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Nine hole peg test
Mean and standard deviation of Group I for 9HPT before the intervention was 3.53 ± 1.187 and has diminished to 4.60 ± 1.298 after intervention. The percentage of change was 30.31 [Table 2]. Pretest mean and standard deviation of Group II was 3.80 ± 1.474 and that of postintervention was 6.20 ± 1.320 with a percentage change of 63.16 [Table 3].
Mann–Whitney scores of 9HPT were 45.50, P = 0.004, which is considered to be highly significant [Table 5]. This implies that additional proprioceptive loading with Frenkel exercise has shown significant improvement in upper extremity coordination to improve functional activities.
|Table 5: Comparison of posttest scores of nine hole peg test among both groups (Mann-Whitney U-test)|
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| Discussion|| |
The effects of load and force on tremor have received considerable attention by the research community. This study analyzed the effects of proprioceptive loading response on upper extremity tremor among patients with cerebellar dysfunction, and the results were analyzed using the parameters of Fahn's tremor rating scale and 9HPT.
The major finding of our present study is the clear reduction of overall tremor, amplitude, and frequency during the post-test analysis among patients treated with proprioceptive loading exercise program. This method of intervention requires a weight cuff of about 500–750 g and it is portable and easily applicable.
Frenkel's exercise was included in both groups, as this was well supported by many practitioners. Gardiner indicated that Frenkel's exercise aimed at establishing voluntary control of movement by the use of any part of the sensory mechanism which remained intact. This view was well supported by the fact that exercise based on Frenkel's principles is used to train smooth movement and precision, which helps to carry out the normal activities of daily living.
In Group II, proprioceptive loading while performing Frenkel's exercise showed greater result than the other group. This was similar to the result of McGruder et al., who showed that application of weight to wrist joint reduces the intention tremor with some improvement in the functional activities on static brain lesions patients. Their study also reported that the size of benefit seems to be sensitive to the amount of weight used. In this study, we used 600 g of weight load around wrist joint to elicit proprioceptive loading response. This was supported by Rocon et al., in their study robotic exoskeleton force was used to achieve proprioceptive loading and attenuated mild and severe tremors.
In another group, patients treated with stretching exercises. This is validated by the fact that cerebellar tremor is thought to be moderated through increased long latency stretch reflexes. The results of studies manipulating the sensory input suggest that cerebellar tremor is partially driven by stretch elicited peripheral feedback. At the same time, several peripheral structures may be affected by additional proprioceptive loading and therefore account for the reduction of intention tremor. Feys et al. regard the intention tremor as a result of oscillations of the peripheral feedback circuit. Also proprioceptive loading significantly contributed to the decrease in the overall tremor frequency.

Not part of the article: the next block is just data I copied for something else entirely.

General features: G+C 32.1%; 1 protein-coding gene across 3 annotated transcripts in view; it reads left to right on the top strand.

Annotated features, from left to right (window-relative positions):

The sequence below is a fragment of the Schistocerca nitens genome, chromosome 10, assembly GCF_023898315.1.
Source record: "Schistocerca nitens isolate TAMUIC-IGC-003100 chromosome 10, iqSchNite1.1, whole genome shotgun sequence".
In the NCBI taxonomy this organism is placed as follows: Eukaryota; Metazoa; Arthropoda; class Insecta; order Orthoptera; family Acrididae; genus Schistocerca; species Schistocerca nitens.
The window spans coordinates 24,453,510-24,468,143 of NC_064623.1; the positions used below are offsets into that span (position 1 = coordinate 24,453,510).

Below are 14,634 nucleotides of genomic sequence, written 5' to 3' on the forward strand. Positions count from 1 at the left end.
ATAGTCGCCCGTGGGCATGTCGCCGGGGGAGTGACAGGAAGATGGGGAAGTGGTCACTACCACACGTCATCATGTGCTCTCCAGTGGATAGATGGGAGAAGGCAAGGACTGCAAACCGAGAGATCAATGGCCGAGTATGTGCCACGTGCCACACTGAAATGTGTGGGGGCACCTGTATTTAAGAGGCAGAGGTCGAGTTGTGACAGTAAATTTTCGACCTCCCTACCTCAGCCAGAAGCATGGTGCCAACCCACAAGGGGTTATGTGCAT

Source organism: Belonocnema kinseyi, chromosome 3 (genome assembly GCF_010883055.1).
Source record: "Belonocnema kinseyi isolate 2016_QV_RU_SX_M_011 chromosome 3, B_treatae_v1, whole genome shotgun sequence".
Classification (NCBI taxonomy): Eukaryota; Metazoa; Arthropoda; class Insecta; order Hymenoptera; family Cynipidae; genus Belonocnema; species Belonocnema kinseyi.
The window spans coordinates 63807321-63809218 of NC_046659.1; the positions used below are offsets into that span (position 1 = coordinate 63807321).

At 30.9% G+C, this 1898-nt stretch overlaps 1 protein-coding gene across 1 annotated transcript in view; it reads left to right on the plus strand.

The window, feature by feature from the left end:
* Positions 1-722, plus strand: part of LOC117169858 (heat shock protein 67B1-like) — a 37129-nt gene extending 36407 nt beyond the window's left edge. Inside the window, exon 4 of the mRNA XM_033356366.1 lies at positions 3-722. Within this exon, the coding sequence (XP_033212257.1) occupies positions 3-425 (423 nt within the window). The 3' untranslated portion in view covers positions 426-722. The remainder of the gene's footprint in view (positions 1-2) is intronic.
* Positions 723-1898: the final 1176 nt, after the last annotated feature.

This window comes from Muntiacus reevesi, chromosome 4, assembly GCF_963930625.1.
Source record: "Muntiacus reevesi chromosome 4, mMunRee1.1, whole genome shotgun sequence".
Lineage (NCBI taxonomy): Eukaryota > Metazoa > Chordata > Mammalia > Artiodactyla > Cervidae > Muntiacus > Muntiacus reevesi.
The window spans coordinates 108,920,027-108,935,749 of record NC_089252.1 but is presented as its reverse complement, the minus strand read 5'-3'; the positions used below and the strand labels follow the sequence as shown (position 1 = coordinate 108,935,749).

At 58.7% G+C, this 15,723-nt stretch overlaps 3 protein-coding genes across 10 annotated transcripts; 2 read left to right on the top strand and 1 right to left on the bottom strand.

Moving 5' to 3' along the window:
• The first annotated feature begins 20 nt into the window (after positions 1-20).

Another study results of Feys et al. state that muscle spindles are an essential part of the loop reflex. Although muscle spindle activity and spinal reflexes are considered to be normal in patients with cerebellar dysfunction, decreasing the stretch sensitivity of the muscle spindles and thus also the long latency stretch reflexes, by means of additional proprioceptive loading, may have had an important effect on tremor and improvement in muscle coordination.
Tremor reduction may be related to the changed mechanical properties of the wrist joint and muscles as a result of sustained additional proprioceptive loading. Changes in mechanical properties of muscles may have contributed to the reduction of tremor amplitude, the degree of muscle stiffness is probably related to the additional proprioceptive loading, and therefore may explain the dose-related response of tremor reduction and improvement in muscular coordination in our present study. Thus, we concluded that proprioceptive loading reduced tremor among cerebellar intention tremor patients.
This study proved that proprioceptive loading is effective in cerebellar tremor. The demerits are small sample size and need for long-term follow-up. In future, studies conducting a randomized controlled trial on orthoses comparing weighted bracelets are beneficial in clinical practice.
| Conclusion|| |
Cerebellar tremor patients face difficulty in performing their activities of daily living. This study aimed at determining efficacy between stretching exercise and proprioceptive loading among patients with cerebellar tremor. Statistical analysis showed that the reduction of overall tremor amplitude and frequency is evident following intervention with proprioceptive loading. It is concluded that proprioceptive loading is effective in cerebellar tremor patients.
Declaration of patient consent
The authors certify that they have obtained all appropriate patient consent forms. In the form the patient(s) has/have given his/her/their consent for his/her/their images and other clinical information to be reported in the journal. The patients understand that their names and initials will not be published and due efforts will be made to conceal their identity, but anonymity cannot be guaranteed.
We would like to thank Dr. Clement Joseph for their support in carrying out this research and also other technical staffs of Global health city for their effort in paper works. We are also grateful to all the patients who gave their consent to participate in this research.
Financial support and sponsorship
Conflicts of interest
There are no conflicts of interest.
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[Table 1], [Table 2], [Table 3], [Table 4], [Table 5]